Following basic public health practices during the holidays, such as washing your hands, can effectively stop the spread of germs and many diseases.
When should you wash your hands?
- Before, during, and after preparing food;
- Before eating food;
- Before and after caring for someone who is sick;
- Before and after treating a cut or wound;
- After using the toilet;
- After changing diapers or cleaning up a child who has used the toilet;
- After blowing your nose, coughing, or sneezing;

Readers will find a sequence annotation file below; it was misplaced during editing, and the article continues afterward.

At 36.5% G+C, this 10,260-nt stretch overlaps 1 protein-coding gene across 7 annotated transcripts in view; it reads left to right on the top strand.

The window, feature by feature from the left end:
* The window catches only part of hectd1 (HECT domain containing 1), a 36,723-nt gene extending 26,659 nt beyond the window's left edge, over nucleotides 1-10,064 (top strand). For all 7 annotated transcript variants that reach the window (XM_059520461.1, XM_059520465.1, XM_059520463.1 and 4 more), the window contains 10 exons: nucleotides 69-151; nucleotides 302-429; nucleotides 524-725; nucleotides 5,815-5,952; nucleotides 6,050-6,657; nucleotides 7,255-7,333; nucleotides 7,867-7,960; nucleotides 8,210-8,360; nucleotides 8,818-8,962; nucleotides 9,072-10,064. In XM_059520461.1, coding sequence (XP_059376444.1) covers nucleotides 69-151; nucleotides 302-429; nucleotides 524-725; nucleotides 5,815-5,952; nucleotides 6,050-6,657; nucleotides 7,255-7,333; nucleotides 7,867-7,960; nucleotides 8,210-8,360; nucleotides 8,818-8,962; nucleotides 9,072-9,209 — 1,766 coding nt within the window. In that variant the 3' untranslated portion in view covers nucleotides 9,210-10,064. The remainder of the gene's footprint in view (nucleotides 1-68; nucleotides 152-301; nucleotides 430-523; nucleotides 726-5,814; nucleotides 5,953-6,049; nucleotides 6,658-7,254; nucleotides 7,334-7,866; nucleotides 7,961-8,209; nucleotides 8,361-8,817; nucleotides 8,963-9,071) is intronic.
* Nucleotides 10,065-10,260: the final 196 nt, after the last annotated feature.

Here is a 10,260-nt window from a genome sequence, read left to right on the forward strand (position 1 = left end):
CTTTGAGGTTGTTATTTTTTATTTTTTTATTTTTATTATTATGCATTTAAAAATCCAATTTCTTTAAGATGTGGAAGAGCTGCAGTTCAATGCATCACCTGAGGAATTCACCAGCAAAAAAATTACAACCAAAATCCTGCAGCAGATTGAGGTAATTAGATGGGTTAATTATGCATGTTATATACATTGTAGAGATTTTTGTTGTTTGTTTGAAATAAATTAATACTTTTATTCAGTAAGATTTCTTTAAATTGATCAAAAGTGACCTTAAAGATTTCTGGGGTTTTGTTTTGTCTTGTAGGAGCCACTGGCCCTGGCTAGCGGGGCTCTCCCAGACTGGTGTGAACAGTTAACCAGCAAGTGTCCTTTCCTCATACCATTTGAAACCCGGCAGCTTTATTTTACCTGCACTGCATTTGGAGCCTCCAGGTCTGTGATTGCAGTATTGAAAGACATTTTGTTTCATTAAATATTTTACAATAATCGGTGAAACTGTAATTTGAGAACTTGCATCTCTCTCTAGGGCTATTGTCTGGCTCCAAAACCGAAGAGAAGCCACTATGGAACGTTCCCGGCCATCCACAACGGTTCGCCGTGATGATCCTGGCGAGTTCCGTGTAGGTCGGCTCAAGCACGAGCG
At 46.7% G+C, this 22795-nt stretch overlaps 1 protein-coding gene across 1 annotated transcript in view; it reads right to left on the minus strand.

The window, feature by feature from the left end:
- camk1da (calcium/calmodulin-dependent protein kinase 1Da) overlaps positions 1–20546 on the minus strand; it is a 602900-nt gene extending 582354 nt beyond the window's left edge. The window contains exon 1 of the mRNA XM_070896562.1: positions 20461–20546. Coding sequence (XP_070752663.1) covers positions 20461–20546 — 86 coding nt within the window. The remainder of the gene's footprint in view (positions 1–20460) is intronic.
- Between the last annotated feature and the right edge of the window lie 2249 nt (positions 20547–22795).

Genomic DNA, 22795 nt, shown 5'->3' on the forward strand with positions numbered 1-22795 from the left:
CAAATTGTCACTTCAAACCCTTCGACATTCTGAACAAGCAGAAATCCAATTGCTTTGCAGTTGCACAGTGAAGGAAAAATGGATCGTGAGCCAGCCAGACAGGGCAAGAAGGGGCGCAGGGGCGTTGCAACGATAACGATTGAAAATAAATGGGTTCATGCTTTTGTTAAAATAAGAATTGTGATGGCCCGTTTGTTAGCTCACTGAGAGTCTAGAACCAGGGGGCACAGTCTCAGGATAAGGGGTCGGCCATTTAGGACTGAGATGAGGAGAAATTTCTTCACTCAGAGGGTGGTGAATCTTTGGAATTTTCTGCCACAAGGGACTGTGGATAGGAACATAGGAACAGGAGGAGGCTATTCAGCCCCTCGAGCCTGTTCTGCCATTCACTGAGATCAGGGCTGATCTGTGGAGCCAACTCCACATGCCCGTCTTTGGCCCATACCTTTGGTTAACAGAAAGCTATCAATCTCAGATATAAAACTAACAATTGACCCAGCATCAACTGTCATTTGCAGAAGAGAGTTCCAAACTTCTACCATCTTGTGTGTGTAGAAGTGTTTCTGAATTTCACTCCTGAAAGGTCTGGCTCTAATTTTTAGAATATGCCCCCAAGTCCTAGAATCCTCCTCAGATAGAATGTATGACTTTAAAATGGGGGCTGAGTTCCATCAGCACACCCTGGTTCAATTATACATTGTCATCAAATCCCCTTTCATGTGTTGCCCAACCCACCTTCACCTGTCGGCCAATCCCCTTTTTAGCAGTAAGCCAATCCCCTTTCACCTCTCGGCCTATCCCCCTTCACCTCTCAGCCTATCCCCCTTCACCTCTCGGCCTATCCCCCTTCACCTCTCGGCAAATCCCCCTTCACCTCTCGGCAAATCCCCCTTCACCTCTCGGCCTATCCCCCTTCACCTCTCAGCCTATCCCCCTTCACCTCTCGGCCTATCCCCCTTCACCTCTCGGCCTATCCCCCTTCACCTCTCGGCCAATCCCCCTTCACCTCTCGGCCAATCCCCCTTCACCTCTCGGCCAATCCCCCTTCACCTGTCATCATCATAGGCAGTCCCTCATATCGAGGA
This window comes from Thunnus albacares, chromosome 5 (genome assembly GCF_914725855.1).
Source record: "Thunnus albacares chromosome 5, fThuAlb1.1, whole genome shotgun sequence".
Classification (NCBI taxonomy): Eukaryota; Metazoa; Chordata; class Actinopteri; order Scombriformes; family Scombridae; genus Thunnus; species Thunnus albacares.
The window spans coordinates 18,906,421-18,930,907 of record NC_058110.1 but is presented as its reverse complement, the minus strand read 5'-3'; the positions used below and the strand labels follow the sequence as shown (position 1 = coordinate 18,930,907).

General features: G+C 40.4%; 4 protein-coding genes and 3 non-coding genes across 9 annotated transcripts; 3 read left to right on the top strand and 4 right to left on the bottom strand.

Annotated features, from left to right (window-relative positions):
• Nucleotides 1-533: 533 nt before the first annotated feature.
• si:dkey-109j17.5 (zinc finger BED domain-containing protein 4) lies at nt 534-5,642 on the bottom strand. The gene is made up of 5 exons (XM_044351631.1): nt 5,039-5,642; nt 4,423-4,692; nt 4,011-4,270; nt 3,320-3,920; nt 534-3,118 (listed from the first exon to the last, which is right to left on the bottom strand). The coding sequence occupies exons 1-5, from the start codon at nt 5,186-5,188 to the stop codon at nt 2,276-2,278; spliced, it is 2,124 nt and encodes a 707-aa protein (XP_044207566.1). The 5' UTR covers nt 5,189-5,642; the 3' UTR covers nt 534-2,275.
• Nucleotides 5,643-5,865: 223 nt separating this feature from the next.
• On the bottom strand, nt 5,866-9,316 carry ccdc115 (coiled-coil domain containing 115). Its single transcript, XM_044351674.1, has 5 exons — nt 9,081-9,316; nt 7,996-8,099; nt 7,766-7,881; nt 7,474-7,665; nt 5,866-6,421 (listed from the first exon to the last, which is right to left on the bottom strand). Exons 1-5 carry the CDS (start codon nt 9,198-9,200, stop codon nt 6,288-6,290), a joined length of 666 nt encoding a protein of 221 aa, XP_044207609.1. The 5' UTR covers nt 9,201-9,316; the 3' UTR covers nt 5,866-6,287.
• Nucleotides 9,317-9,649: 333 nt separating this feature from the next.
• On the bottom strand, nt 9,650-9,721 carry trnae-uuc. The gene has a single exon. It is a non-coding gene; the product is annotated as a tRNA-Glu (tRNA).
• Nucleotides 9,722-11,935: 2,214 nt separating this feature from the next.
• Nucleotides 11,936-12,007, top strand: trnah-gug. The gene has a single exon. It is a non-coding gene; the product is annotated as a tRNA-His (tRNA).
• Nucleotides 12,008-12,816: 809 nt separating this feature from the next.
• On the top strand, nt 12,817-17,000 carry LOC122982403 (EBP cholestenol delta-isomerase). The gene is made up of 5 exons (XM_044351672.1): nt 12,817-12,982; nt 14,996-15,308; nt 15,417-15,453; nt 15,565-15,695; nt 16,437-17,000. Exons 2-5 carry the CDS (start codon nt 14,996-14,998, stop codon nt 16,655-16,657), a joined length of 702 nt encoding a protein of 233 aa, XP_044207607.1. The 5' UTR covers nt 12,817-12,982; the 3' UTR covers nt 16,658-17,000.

- After touching an animal, animal feed, or animal waste; and,
- After touching garbage.
- Wet your hands with clean, running water (warm or cold), turn off the tap, and apply soap.
- Lather your hands by rubbing them together with the soap. Be sure to lather the backs of your hands, between your fingers, and under your nails.
- Scrub your hands for at least 20 seconds. Need a timer? Hum the "Happy Birthday" song from beginning to end twice.
- Rinse your hands well under clean, running water.
- Dry your hands using a clean towel or air dry them.
Stay Home if You’re Sick (poster); Wash Your Hands (brochure); JCPH Flu shots (web page) Stop the spread of germs (web page). The Centers for Disease Control and Prevention (CDC) also offers an excellent Feature on Handwashing, or visit the CDC Handwashing: Clean Hands Save Lives page.